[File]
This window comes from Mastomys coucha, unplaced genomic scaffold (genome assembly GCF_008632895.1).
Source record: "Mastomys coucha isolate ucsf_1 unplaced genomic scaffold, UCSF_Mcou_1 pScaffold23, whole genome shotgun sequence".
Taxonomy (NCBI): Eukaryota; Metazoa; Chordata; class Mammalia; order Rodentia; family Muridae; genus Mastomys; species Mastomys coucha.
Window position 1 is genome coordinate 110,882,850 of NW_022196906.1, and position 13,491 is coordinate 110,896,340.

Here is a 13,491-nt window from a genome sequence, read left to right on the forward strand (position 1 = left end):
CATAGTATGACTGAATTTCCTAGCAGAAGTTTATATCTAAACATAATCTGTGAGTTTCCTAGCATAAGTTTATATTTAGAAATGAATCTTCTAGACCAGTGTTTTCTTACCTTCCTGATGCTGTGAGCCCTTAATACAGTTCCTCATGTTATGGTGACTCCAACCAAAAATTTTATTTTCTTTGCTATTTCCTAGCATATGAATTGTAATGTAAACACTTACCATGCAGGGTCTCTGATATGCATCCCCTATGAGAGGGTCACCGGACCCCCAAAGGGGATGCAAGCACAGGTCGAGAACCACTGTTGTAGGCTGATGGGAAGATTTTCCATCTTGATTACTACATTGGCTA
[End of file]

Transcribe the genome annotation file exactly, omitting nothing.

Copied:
This window comes from Mastomys coucha, unplaced genomic scaffold (genome assembly GCF_008632895.1).
Source record: "Mastomys coucha isolate ucsf_1 unplaced genomic scaffold, UCSF_Mcou_1 pScaffold23, whole genome shotgun sequence".
Taxonomy (NCBI): Eukaryota; Metazoa; Chordata; class Mammalia; order Rodentia; family Muridae; genus Mastomys; species Mastomys coucha.
Window position 1 is genome coordinate 110,882,850 of NW_022196906.1, and position 13,491 is coordinate 110,896,340.

Here is a 13,491-nt window from a genome sequence, read left to right on the forward strand (position 1 = left end):
CATAGTATGACTGAATTTCCTAGCAGAAGTTTATATCTAAACATAATCTGTGAGTTTCCTAGCATAAGTTTATATTTAGAAATGAATCTTCTAGACCAGTGTTTTCTTACCTTCCTGATGCTGTGAGCCCTTAATACAGTTCCTCATGTTATGGTGACTCCAACCAAAAATTTTATTTTCTTTGCTATTTCCTAGCATATGAATTGTAATGTAAACACTTACCATGCAGGGTCTCTGATATGCATCCCCTATGAGAGGGTCACCGGACCCCCAAAGGGGATGCAAGCACAGGTCGAGAACCACTGTTGTAGGCTGATGGGAAGATTTTCCATCTTGATTACTACATTGGCTA